The pilot of a pig-shaped suffered a minor injury Thursday when the pig-shaped balloon he was guiding descended quickly to the ground at an Independence Day festival in Utah after hitting a Wyoming cowboy-themed entry.

The pilot, Erwin Oertli, suffered minor burns to his face and was treated and released at the scene, said festival executive Paul Warner.

Oertli was the only one in the balloon when the melted plastic that dripped onto his face burned him, Christopher Liechty, a spokesman for Bank of American Fork, said in a statement. The bank sponsored the balloon known as Seymour, its piggy bank mascot.

The balloons were rising at a field near downtown Provo when the top of the pig entry crashed into the basket of the cowboy balloon. The collision ripped a hole in the nylon fabric of the pig balloon, and a piece of plastic caught fire as it descended.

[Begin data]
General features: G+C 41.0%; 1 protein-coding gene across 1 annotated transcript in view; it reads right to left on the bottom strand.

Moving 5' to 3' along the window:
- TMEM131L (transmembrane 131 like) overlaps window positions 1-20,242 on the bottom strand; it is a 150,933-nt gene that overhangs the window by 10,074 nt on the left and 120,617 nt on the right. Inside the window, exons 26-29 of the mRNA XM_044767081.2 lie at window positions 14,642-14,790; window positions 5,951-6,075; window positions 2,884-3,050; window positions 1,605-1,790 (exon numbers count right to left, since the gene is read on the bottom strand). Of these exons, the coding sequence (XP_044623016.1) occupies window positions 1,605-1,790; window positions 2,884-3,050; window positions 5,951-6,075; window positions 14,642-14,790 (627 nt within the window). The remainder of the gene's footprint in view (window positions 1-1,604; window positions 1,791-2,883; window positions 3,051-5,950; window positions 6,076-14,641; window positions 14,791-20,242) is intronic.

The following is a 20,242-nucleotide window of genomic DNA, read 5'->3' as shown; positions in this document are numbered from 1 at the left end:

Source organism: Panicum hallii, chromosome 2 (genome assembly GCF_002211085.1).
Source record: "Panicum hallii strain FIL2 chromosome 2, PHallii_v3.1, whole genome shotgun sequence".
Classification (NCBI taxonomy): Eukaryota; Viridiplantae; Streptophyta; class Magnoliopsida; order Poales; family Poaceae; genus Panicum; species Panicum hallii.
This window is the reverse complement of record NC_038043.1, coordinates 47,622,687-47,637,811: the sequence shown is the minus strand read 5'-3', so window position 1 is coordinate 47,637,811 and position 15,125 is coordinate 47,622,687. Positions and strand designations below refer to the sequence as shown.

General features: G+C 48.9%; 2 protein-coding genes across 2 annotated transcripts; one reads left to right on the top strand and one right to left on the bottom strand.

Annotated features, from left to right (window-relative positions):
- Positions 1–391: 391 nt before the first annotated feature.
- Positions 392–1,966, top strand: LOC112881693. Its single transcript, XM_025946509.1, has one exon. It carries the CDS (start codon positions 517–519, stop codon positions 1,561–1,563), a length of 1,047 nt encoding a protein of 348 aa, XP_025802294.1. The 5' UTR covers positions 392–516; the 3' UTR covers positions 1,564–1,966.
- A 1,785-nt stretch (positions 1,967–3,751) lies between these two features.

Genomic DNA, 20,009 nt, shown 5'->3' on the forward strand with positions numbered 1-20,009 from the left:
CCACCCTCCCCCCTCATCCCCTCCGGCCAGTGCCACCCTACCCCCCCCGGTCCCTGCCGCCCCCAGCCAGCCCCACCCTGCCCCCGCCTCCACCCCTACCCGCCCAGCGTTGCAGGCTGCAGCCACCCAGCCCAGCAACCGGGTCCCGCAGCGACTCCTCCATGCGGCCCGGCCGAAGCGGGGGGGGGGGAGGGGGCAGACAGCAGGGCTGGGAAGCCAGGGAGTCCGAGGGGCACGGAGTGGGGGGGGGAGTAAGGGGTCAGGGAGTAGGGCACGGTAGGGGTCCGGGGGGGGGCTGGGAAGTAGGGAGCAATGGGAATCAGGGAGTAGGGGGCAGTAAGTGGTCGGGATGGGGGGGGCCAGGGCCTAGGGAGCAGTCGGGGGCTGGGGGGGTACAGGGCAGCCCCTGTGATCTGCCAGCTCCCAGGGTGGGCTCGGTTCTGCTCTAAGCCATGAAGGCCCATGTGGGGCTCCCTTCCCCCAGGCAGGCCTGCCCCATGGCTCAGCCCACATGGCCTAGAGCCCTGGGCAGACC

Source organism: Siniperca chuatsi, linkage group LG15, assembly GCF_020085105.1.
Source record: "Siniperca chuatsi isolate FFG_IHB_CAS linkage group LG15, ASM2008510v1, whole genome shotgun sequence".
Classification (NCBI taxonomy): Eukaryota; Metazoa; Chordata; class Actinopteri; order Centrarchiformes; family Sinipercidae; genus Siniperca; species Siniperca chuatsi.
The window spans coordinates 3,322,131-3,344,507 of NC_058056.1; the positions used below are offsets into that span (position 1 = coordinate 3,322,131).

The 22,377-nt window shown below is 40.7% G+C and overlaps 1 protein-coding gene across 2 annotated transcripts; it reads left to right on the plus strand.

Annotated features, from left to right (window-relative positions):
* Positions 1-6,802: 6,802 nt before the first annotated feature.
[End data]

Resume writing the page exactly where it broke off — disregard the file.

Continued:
The fire was not extensive, the statement said.

Kevin Auering, 37, said he witnessed the accident at America’s Freedom Festival Balloon Fest and watched the big come down fast and land in a fenced-off construction zone. He joked that parts of the balloon got stuck on a tree and looked like strips of bacon.

Auering said people jumped the fence to help the pilot, who was bleeding and appeared to be shaken up.

Warner said the pilot responded wisely by gliding the damaged balloon slowly despite the fire that broke out.

"The pilot, who is an excellent pilot, was able to control it as well as probably can be done," Warner said. "He kept both of his burners going so that he could descend slower."

There were no injuries reported among the thousands of spectators at the festival.

The cause of the collision remained unknown, and the Federal Aviation Administration is investigating.

Warner said it wasn't necessarily due to pilot error.

"Just one of those things that can happen when you're under the wishes of the wind," he said.

The cowboy balloon was not affected and kept flying with the other 30 balloons. The festival was expected to continue through Saturday.

"This is very unique. We've had one accident — and it was today — in 31 years," Warner said.

The Associated Press contributed to this report